Incapable of making any broad appeal, the presidential contenders will resort to electoral fraud, character assassination, chauvinist appeals and outright violence to boost their chances. As one commentator declared, although the Supreme Court ruling has ended much uncertainty, “it has generated new uncertainty in the form of an election campaign that, going by previous practice, would be very disruptive of normal economic and social life”.
Nervous at the prospect of heightened political tensions, the press has already issued calls for “clean elections”. The Sunday Times editorial, for instance, concluded: “Let the mudslinging posters, violence and political slang on political platforms be dumped into Sri Lanka’s political history. If we are to look beyond a presidential election, where this fractured island, both the North and the South, is united, this is the time for a new beginning.”
Sections of the ruling elite are openly pessimistic that the election will provide any solution. The business magazine, Lanka Monthly Digest, headed the editorial in its August issue “Time for a real change?”. Arguing that there was no viable alternative within the present electoral process, it concluded: “What real good will a change of person in a flawed system yield? President Ranil Wickremesinghe may well have to share power with Prime Minister Mahinda Rajapakse one day—this year or next. And the fat will be in the fire again!”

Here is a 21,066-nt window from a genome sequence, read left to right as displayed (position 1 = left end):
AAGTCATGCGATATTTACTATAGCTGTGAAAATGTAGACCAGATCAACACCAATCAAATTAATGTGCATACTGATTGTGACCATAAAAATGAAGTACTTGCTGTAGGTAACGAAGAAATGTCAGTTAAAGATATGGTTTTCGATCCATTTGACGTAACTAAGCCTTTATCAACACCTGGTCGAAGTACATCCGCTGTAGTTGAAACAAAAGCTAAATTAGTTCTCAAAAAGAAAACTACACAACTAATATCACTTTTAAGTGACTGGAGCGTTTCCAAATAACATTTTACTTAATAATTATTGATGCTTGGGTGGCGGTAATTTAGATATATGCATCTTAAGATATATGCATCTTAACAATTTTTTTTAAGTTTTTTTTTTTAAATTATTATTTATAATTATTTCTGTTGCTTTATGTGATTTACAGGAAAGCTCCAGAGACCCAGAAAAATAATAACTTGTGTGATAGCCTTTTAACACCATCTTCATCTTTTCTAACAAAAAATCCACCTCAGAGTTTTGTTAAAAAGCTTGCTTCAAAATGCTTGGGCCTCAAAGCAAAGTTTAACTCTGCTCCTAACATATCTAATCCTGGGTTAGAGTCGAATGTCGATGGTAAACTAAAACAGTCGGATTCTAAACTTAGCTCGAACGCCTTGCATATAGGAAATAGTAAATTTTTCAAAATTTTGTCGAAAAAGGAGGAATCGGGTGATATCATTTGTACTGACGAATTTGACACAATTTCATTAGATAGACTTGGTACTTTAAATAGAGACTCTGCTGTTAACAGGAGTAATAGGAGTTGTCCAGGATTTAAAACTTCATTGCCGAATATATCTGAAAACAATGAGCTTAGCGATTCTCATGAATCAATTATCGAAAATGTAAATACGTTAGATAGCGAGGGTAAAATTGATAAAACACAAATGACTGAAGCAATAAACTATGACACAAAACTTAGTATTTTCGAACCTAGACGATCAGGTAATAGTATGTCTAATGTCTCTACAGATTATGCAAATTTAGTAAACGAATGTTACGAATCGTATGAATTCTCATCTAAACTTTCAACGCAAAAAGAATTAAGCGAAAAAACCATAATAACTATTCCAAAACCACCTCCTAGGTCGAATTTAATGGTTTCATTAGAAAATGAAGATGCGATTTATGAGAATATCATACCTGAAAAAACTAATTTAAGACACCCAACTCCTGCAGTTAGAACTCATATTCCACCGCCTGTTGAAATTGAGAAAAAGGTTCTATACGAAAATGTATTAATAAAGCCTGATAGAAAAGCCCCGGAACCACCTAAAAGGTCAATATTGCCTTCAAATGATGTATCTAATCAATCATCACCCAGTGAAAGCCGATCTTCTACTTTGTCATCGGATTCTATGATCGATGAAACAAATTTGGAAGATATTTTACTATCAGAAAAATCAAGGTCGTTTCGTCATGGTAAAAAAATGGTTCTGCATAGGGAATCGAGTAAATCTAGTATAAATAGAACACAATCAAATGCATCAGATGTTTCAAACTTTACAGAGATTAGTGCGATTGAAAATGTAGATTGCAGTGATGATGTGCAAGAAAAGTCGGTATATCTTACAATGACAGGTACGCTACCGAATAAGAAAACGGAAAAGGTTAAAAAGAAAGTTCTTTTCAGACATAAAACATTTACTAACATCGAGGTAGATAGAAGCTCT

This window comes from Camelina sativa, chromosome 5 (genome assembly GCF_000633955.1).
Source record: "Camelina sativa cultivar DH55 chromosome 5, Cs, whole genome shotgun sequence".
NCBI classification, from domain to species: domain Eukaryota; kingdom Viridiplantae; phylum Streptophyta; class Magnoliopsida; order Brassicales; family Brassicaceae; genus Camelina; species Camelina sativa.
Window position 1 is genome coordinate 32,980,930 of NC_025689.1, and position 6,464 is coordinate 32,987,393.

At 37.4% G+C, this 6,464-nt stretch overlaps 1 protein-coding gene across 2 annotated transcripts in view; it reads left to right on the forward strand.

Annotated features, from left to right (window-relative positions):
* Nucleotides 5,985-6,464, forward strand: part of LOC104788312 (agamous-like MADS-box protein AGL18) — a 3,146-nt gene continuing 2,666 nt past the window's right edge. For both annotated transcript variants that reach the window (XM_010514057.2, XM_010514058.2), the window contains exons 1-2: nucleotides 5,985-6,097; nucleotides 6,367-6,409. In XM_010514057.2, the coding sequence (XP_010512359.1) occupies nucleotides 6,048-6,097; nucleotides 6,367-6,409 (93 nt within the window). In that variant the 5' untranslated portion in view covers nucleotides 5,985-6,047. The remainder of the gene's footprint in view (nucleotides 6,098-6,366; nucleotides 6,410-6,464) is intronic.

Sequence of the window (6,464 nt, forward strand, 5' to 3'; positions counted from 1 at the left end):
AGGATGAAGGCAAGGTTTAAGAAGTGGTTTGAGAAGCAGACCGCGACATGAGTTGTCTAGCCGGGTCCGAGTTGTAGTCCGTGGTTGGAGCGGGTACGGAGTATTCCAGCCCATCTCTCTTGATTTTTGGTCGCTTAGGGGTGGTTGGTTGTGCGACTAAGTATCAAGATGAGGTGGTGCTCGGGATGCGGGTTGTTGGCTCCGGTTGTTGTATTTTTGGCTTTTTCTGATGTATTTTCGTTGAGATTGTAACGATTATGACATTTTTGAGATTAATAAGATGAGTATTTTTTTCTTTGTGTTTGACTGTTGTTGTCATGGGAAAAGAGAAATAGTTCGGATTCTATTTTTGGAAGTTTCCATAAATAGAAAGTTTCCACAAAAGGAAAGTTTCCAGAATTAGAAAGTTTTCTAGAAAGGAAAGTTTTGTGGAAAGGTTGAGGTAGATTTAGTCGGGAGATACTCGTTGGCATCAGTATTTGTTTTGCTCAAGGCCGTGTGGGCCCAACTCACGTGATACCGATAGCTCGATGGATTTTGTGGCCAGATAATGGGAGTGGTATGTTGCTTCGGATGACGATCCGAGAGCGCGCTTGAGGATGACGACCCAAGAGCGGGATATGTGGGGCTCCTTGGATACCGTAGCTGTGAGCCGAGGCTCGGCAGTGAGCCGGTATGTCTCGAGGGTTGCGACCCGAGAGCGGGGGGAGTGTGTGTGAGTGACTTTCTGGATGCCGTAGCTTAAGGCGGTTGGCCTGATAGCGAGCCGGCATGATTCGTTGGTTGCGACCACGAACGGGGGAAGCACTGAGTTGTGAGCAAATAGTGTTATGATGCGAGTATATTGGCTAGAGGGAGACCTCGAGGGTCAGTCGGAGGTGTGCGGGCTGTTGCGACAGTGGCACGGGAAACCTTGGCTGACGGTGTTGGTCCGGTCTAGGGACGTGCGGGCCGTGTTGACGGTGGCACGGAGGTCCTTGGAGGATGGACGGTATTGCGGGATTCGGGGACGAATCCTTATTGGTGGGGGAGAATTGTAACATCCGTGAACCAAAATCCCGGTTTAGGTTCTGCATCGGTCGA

Such comments reflect a growing sentiment among the ruling elites that the present system of political rule has exhausted itself and that more autocratic methods are needed to ram through their agenda. The Island newspaper in particularly is openly contemptuous of the “political maggots” that inhabit parliament and has repeatedly appealed for someone of incorruptible morals to save the nation. It is a thinly disguised appeal for some form of dictatorship—either through the executive presidency or some other means.